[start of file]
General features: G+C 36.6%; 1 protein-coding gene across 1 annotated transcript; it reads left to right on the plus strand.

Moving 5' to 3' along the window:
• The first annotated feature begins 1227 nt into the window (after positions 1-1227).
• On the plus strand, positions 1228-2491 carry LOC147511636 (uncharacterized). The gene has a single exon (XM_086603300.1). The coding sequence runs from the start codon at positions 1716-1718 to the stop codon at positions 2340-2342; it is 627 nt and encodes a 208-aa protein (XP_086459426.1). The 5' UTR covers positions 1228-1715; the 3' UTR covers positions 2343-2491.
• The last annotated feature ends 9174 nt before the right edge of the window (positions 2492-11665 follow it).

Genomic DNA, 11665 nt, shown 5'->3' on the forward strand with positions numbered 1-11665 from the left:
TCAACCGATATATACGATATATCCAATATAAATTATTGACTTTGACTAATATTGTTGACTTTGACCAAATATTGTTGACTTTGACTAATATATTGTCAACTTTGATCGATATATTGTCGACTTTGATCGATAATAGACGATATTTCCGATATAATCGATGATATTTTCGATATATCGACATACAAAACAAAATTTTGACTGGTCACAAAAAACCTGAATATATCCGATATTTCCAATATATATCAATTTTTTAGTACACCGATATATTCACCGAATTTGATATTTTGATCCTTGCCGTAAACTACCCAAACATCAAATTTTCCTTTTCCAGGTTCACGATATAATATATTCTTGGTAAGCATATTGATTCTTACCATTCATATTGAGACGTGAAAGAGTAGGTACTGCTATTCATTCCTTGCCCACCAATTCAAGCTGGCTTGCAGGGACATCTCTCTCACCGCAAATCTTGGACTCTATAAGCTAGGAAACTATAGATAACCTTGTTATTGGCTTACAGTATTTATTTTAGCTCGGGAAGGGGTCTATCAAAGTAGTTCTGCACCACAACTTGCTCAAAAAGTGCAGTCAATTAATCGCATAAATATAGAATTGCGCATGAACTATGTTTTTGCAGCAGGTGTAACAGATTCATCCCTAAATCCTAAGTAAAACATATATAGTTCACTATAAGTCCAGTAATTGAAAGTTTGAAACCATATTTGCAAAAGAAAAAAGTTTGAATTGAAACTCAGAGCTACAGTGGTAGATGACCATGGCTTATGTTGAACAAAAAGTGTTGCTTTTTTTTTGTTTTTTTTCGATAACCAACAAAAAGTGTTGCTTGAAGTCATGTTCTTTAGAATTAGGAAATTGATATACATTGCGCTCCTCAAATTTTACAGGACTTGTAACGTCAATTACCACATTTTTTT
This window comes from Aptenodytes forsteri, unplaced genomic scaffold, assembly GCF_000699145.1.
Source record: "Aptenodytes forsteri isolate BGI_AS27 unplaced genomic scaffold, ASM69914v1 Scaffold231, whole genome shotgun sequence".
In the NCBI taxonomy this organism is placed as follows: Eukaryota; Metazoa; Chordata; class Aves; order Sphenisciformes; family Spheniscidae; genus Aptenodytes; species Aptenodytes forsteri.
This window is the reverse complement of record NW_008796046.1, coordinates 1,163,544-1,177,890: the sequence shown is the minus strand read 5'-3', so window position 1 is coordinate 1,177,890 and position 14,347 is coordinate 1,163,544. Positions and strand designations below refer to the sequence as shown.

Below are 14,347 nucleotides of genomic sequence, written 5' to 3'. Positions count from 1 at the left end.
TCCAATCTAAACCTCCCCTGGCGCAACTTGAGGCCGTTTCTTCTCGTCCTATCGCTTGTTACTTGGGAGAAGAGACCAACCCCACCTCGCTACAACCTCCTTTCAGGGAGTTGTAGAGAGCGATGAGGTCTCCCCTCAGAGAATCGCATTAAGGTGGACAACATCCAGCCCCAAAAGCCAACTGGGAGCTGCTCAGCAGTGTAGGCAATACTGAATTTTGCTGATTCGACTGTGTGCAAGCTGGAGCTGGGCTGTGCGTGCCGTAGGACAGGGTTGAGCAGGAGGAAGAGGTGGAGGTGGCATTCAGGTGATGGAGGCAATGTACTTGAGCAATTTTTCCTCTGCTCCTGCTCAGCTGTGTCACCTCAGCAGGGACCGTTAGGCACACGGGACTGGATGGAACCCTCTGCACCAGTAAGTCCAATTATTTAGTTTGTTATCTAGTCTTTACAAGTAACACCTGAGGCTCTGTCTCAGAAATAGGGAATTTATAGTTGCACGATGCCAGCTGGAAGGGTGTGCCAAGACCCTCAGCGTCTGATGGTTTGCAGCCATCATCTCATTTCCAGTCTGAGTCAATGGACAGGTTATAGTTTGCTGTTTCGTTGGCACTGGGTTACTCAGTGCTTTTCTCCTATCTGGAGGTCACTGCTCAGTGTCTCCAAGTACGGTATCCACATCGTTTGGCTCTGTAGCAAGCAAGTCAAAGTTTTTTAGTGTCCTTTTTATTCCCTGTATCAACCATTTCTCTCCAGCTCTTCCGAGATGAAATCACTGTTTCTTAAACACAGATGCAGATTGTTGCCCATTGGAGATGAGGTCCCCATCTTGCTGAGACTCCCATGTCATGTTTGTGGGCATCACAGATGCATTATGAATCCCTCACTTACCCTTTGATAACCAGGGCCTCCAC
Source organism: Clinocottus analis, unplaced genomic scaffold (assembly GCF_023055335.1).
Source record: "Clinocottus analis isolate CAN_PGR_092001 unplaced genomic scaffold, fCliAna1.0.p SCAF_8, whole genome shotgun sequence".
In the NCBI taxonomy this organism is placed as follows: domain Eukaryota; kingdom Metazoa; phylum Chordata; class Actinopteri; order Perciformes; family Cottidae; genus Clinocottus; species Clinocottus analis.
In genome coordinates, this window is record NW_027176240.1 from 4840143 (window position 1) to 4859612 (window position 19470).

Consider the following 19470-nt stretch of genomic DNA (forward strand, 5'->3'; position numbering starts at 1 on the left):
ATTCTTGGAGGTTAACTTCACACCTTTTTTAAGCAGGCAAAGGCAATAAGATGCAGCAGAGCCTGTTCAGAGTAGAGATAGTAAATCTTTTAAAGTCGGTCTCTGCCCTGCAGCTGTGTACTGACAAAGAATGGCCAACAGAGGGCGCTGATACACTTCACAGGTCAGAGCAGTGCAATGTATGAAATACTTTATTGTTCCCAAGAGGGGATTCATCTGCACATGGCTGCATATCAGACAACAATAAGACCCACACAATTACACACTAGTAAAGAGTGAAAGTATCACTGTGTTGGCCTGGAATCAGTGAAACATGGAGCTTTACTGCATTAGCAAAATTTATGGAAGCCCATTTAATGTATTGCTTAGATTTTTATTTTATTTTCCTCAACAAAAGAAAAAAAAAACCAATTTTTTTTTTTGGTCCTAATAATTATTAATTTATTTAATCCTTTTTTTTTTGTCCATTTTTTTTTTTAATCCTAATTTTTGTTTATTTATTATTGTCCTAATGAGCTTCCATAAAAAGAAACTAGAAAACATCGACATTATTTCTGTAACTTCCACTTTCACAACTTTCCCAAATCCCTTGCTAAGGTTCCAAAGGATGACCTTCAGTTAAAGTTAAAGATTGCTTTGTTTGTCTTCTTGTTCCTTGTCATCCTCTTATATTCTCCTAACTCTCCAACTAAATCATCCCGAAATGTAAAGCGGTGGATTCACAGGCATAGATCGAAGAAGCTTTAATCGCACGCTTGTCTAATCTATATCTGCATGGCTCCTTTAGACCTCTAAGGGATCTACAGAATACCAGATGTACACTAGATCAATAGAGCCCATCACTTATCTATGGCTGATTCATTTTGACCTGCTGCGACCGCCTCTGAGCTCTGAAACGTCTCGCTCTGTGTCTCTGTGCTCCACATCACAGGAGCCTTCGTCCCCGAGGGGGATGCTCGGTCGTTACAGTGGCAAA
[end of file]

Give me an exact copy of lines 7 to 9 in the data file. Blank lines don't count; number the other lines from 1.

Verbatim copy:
TCAACCGATATATACGATATATCCAATATAAATTATTGACTTTGACTAATATTGTTGACTTTGACCAAATATTGTTGACTTTGACTAATATATTGTCAACTTTGATCGATATATTGTCGACTTTGATCGATAATAGACGATATTTCCGATATAATCGATGATATTTTCGATATATCGACATACAAAACAAAATTTTGACTGGTCACAAAAAACCTGAATATATCCGATATTTCCAATATATATCAATTTTTTAGTACACCGATATATTCACCGAATTTGATATTTTGATCCTTGCCGTAAACTACCCAAACATCAAATTTTCCTTTTCCAGGTTCACGATATAATATATTCTTGGTAAGCATATTGATTCTTACCATTCATATTGAGACGTGAAAGAGTAGGTACTGCTATTCATTCCTTGCCCACCAATTCAAGCTGGCTTGCAGGGACATCTCTCTCACCGCAAATCTTGGACTCTATAAGCTAGGAAACTATAGATAACCTTGTTATTGGCTTACAGTATTTATTTTAGCTCGGGAAGGGGTCTATCAAAGTAGTTCTGCACCACAACTTGCTCAAAAAGTGCAGTCAATTAATCGCATAAATATAGAATTGCGCATGAACTATGTTTTTGCAGCAGGTGTAACAGATTCATCCCTAAATCCTAAGTAAAACATATATAGTTCACTATAAGTCCAGTAATTGAAAGTTTGAAACCATATTTGCAAAAGAAAAAAGTTTGAATTGAAACTCAGAGCTACAGTGGTAGATGACCATGGCTTATGTTGAACAAAAAGTGTTGCTTTTTTTTTGTTTTTTTTCGATAACCAACAAAAAGTGTTGCTTGAAGTCATGTTCTTTAGAATTAGGAAATTGATATACATTGCGCTCCTCAAATTTTACAGGACTTGTAACGTCAATTACCACATTTTTTT
This window comes from Aptenodytes forsteri, unplaced genomic scaffold, assembly GCF_000699145.1.
Source record: "Aptenodytes forsteri isolate BGI_AS27 unplaced genomic scaffold, ASM69914v1 Scaffold231, whole genome shotgun sequence".